Bitcoin miners in New York are responding following the passage of the New York crypto moratorium bill that, if ultimately signed by the governor, will prevent new proof-of-work mining facilities operating with fossil fuel energy behind the meter from setting up shop in the state for two years.
The legislation would also block existing ones from increasing the amount of energy consumed.
“We sincerely hope that Governor Hochul will not sign this bill into law, as it represents the clear targeting of one industry among hundreds of others across New York State,” said Foundry in a statement Friday. “As a Rochester-based company committed to growing the city and state’s economy through job creation and economic stimulus, we believe this legislation limits jobs and innovation in New York for the foreseeable future.”
Greenidge Generation, which owns a 106-megawatt facility in Dresden, also put out a statement clarifying that even if the bill is signed into law, it would not shut down the company’s current operations in the state.
“Greenidge’s permit renewal application was filed on March 5, 2021. Therefore Greenidge’s New York facility would not be impacted by this bill,” the company said, in reference to its pending air permit renewal application, which has also drawn quite a bit of attention from both environmentalists and crypto advocates in the state.
The bill’s sponsor, Assemblywoman Anna Kelles, has spoken repeatedly about the legislation’s narrow scope — which has been amended from a previous draft that died in Assembly last year. Essentially, it would freeze current levels of carbon emissions for bitcoin mining in the state and apply to a select number of fossil-fuel power plants.
“This bill is not retroactive in nature. (…) It is only specifically to power plants, of which we have about 30 in upstate and about 19 in downstate,” said Kelles on the Assembly floor in April.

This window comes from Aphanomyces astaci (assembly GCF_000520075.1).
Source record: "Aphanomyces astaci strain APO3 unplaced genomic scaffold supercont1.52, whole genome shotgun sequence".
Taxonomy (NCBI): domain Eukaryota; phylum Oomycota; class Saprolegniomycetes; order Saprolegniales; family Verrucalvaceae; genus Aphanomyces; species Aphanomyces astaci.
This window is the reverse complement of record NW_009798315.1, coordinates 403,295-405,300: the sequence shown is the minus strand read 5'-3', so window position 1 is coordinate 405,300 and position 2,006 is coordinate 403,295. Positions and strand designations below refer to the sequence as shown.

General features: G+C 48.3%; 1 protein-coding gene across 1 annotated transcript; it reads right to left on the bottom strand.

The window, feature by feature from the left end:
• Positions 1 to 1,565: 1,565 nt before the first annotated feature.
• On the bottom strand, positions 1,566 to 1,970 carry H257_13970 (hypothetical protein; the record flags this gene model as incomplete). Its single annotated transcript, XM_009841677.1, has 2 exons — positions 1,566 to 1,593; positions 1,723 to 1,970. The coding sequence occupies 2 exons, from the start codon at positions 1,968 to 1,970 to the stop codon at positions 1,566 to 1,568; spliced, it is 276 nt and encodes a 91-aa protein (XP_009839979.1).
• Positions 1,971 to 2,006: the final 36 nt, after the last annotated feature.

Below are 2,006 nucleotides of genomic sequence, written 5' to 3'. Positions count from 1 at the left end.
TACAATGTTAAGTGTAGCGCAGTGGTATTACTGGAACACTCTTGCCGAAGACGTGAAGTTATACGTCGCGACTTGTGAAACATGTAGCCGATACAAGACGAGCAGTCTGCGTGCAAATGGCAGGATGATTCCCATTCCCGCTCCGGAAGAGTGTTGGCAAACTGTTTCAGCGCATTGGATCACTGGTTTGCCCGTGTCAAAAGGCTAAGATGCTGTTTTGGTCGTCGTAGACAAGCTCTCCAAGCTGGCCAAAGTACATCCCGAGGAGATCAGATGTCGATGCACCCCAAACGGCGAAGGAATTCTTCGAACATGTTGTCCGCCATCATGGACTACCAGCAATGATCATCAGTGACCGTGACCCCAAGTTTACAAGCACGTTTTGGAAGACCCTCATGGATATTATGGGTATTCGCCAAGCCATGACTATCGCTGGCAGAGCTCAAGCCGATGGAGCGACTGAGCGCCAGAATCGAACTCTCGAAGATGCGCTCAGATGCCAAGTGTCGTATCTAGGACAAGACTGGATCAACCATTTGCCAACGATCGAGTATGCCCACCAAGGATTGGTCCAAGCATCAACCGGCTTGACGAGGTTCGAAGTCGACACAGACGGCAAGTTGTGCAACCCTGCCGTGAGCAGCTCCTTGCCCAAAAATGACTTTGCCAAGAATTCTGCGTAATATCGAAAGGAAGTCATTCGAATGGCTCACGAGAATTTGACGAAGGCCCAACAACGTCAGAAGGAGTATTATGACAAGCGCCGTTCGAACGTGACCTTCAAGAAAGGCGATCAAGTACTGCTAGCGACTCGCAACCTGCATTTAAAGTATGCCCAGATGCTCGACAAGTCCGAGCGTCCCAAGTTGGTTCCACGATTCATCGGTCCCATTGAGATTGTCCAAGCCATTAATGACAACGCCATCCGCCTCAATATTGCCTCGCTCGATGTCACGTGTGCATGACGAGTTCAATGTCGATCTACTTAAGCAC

Legislators opposing the bill warned that it might have a ripple effect on New York’s position in the crypto industry as a whole and drive jobs out of the state.
Until Thursday, it looked like the bill had stalled in the Senate and there were no signs that it would be put to a vote. But by the early hours of Friday, it was moved from the Environmental Conservation Committee to the Energy and Telecommunications Committee and eventually to the floor, where it passed with 36 votes for and 27 against.
The bill also tasks the Department of Environmental Conservation with conducting a General Environmental Impact Statement on all crypto mining operations in the state.
Lobbying from the industry
The previous version of the bill (which called for a three-year moratorium on existing mining centers) had already passed in the Senate last year. However, there was some apparent resistance to moving it along this year, even after being approved by the Assembly.
The bill was never discussed in an Environmental Conservation Committee meeting. Democratic Senator Todd Kaminsky, the chair of that committee, argued that even this scaled-back version of the bill could make New York look like “an anti-crypto state.”
“I think that it’s important that crypto as a nascent but powerful industry be nurtured in New York,” he told The Block in April. “We want to find a way to get them to stay in New York and be green.”